The UFC is forever tempted by stars in pursuit of second careers, because in prizefighting intrigue will always trump merit. Why else is the promotion giving beleaguered football castoff Greg Hardy a chance on Dana White’s Tuesday Night Contender series, after he was shunned from the NFL after assaulting his girlfriend? (Charges against Hardy were dismissed on appeal when the woman who had said that he beat her didn’t appear at the trial.) Because mainstream media recognizes the name. “Second chances” is a euphemism for eyeballs, baby. If the UFC has been smart, it’s because it has learned how to “sneak” the baser story lines through by running two sets of news at the same time. When Hardy was announced as a contender on Dana’s show, so was Nick Newell, the fan favorite and congenital amputee who has been vying for a chance to fight in the UFC since he debuted as an MMA fighter in 2009. One feel-good story to offset the feel-bad story.
A similar thing happened when the UFC announced that CM Punk had signed a contract. That was at UFC 181 in December 2014, the event when Anthony Pettis defended his lightweight title against Gilbert Melendez in Las Vegas. That weekend became a celebration of sorts because Pettis ended up on a Wheaties box holding his belt, a landmark moment of legitimacy for the UFC. They introduced Punk at the press conference after Pettis’s victory, and it was as if Dana was playing with house money. There was a strong “why not” vibe going on. As in, why not give the avid MMA fan and Rener Gracie student Punk a chance? If it brought a whole new set of eyes to a laudable sport, why not?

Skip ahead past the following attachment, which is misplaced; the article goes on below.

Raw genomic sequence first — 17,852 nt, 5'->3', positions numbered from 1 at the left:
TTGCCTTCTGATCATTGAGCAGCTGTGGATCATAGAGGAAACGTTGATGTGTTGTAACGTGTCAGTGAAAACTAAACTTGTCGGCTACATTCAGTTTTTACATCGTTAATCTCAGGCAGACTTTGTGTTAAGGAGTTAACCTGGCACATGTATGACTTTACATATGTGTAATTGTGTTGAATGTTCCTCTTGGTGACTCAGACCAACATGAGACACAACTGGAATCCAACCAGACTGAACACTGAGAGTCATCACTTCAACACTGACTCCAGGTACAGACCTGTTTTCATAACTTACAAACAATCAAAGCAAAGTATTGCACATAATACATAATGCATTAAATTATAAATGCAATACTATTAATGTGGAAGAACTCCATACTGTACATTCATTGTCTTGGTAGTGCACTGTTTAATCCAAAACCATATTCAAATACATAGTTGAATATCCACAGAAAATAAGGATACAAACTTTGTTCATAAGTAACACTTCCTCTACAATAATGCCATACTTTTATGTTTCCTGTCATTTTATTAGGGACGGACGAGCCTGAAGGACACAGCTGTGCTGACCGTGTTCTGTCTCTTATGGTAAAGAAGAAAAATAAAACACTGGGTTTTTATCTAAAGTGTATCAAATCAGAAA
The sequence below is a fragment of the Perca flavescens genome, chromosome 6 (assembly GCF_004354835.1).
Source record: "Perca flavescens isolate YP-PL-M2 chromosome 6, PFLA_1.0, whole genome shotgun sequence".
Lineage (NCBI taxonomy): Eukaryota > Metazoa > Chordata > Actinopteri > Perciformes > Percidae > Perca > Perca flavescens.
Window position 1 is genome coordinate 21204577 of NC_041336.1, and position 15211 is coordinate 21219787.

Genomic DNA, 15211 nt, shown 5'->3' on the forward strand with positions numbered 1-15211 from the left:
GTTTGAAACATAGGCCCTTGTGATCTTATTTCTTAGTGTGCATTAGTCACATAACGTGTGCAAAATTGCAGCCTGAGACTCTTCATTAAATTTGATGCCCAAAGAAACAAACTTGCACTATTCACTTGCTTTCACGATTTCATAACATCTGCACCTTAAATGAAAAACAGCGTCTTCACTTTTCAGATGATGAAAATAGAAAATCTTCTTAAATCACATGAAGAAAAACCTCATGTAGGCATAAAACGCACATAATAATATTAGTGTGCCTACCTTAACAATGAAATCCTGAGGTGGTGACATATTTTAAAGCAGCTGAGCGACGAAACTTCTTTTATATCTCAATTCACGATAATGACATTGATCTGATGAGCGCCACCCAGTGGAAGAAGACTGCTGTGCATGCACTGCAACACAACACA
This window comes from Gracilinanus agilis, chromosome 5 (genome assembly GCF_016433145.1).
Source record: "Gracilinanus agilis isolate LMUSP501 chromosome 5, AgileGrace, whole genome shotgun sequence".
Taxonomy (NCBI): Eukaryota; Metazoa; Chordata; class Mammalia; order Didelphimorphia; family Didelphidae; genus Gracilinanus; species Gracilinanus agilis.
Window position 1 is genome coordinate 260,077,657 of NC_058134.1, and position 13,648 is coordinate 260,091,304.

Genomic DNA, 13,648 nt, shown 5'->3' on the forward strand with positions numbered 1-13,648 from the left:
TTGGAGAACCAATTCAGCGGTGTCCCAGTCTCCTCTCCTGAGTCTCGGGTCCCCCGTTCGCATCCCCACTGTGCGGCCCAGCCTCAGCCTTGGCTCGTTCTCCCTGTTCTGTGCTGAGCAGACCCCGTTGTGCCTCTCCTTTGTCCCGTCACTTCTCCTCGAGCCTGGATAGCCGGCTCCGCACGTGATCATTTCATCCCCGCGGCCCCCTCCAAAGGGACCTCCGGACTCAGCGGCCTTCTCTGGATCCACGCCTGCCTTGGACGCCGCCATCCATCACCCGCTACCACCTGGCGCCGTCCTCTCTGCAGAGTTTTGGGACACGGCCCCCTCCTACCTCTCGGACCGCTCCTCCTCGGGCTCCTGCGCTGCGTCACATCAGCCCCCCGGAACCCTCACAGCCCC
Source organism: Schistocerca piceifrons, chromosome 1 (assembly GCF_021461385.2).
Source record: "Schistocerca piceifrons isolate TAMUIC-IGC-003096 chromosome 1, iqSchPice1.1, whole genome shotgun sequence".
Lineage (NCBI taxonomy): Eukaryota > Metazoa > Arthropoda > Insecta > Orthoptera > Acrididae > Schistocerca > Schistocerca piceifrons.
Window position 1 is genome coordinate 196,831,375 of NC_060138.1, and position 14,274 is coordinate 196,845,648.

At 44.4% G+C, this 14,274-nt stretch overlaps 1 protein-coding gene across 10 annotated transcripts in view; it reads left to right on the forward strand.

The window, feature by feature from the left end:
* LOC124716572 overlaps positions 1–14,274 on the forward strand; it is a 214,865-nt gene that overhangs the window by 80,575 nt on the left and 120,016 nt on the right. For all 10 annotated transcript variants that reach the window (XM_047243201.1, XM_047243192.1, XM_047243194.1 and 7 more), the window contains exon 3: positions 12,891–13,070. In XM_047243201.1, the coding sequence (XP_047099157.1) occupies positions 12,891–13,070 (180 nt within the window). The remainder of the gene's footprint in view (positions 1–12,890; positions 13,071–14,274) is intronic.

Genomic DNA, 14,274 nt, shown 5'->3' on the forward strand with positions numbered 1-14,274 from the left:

The news was met with a certain amount of snickers and sneers, but it was all sidebar to Pettis’s big breakout moment as a star. One piece of news offset the other. Then the various sweepstakes began. Coaches openly campaigned to have Punk train at their gyms; fighters openly campaigned to fight him first; other fighters offered their services to get him up to speed in training. People gravitate toward a moneymaker like bugs to the light. It was exactly the kind of slow-building hysteria that the UFC covets, because the UFC knows it all leads to the flagpole. That moment of truth that brings in the rubberneckers.
Punk stayed close to home and trained with Roufus in Wisconsin. He carried celebrity intrigue with him the whole way, but never quite factored on the competitive scale that drives the UFC. But had his first draw been Mike Jackson — an MMA photojournalist with kickboxing experience — perhaps we could have been spared the extraneous second fight. Jackson would have made it clear that no amount of repetitions in the gym were going to translate to a better result the next time through. Gall ran through him so thoroughly at UFC 203 that the idea was that if they gave Punk somebody with equal experience, he might stand a chance — or in the least, last a little longer. Basically an amateur fight with money attached.
That ended up being Jackson, who big-brothered Punk on Saturday night in a way that drew the wrath of the UFC boss himself. White swore he’d never do business with the “complete idiot” Jackson again, not after making a mockery of his cage. But the mockery was White’s doing. Jackson was there only because Punk was, and Punk was there only because of dollar signs. You don’t put a regular man in there against a fighter — even an extraordinarily famous regular man — and expect it to look good.
The CM Punk era came to a sad end in Chicago, in the form of an almost unwatchable fight. The fact White blamed Jackson for it — rather than himself — is a cue that history is doomed to repeat itself.